As our kitchen cabinets were removed, the floor replaced, and the walls painted, Ken and I searched and searched for the perfect table. He thought I was out of my mind, but I had a very clear picture in my head of what I wanted. I wanted the Walton’s table, the Braverman’s table, and the Reagan’s table. I wanted a table that can seat all five of us, and any family or friends who are visiting us. I wanted there to be room to spare for future spouses and future children. I was looking for a table that will bring us together even when we live miles apart.
Enter, Etsy. For hours, I poured over pictures of tables, contacted carpenters, and laid out my case to Ken that the bigger the table, the better. We went back and forth on the reasons why my dream table was just not a reasonable one, but my mind was made up. I knew I had to have a very long table that will last for generations and be a welcoming refuge at which to share a cup of tea, a meal, a conversation, and a lot of love. When Ken reluctantly gave in, he told me that he hoped we didn’t regret buying the custom-made ten-foot table. My heart soared.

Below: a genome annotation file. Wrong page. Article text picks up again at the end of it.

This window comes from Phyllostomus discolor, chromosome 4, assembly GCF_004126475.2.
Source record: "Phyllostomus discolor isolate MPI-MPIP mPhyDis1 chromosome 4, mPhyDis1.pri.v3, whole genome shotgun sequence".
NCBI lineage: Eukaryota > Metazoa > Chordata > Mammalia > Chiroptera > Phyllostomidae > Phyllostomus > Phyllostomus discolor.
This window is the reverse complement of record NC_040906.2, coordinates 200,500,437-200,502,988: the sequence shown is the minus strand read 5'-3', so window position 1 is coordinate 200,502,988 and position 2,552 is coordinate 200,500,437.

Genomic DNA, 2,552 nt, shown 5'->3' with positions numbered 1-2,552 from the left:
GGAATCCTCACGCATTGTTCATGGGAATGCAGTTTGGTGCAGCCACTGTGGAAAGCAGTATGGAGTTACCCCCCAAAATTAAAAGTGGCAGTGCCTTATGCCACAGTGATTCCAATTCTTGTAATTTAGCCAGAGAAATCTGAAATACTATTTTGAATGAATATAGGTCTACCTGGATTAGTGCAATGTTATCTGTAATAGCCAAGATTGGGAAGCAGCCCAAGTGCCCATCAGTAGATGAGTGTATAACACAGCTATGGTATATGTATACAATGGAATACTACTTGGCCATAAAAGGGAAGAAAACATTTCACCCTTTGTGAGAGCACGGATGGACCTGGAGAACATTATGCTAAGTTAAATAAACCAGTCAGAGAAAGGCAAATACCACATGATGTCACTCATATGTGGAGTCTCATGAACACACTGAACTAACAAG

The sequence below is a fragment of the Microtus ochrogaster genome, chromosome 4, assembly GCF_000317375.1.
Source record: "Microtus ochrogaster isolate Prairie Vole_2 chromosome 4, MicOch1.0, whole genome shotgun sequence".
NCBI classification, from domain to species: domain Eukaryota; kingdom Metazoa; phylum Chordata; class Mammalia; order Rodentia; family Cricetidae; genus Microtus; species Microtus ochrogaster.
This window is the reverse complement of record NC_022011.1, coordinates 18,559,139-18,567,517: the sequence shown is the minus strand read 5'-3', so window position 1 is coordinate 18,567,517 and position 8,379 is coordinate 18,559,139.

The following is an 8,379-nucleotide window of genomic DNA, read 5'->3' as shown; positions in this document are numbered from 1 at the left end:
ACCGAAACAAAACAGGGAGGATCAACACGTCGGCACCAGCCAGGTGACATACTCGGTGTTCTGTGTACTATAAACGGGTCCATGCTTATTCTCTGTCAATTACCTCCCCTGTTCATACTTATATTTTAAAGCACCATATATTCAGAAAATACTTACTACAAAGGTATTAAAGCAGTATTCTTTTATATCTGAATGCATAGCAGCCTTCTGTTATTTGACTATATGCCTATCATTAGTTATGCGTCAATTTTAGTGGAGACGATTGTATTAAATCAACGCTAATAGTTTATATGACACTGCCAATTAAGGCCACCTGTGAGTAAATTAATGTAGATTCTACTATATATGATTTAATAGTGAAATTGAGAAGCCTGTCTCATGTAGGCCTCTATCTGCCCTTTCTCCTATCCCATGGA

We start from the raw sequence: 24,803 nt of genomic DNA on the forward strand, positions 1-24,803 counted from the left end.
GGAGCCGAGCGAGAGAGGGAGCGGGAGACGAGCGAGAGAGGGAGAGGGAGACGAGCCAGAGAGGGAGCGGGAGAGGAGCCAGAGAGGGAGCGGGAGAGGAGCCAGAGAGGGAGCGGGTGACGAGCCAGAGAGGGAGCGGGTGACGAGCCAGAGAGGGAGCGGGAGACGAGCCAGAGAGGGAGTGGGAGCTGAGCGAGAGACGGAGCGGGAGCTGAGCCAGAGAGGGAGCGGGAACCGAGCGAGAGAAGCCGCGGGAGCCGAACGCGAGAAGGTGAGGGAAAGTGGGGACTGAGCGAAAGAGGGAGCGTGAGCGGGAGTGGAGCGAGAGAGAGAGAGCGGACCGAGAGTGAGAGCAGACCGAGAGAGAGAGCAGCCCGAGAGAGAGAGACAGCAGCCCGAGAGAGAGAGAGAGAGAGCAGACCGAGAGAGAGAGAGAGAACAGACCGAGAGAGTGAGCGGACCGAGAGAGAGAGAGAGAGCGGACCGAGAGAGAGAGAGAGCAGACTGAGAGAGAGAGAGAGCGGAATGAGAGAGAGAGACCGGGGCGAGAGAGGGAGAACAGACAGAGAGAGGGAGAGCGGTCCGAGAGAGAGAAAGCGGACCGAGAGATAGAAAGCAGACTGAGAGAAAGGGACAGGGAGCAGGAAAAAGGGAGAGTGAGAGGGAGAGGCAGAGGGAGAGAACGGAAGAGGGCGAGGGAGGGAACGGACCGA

Once it was in the house, we both agreed that there can be no more perfect table than this for our home. That was confirmed on Easter and again this past Sunday as we celebrated three family birthdays. My girls laugh at me when I tell them that I plan on having family dinners every Sunday that they and their families are expected to attend, but I know that deep down, we all believe what my mother’s family knew those many years ago–there is nothing that says home, and no furniture that says love, like the family table.
What I was writing about this time last year: The Top Ten Reasons Easter is Irrelevant
Amy Schisler is an award winning author of both children’s books and sweet, faith-filled romance novels for readers of all ages. She lives with her husband and three daughters on the Eastern Shore of Maryland. Her books, Picture Me, Whispering Vines, and Island of Miracles are all recipients of Illumination Awards, placing them among the top inspirational fiction books of 2015, 2016, and 2017. Whispering Vines was awarded the 2017 LYRA Award for the best romance of 2016. Island of Miracles has outsold all of Amy’s other books worldwide and ranked as high as 600 on Amazon. Her latest children’s book, The Greatest Gift, is now available; and her novel, Summer’s Squall, can be found online and in stores.
Amy’s books: Crabbing With Granddad (2013), A Place to Call Home (2014), Picture Me (2015), Whispering Vines (2016), Island of Miracles (2017), Stations of the Cross Meditations for Moms (2017), The Greatest Gift (2017), Summer’s Squall (2017)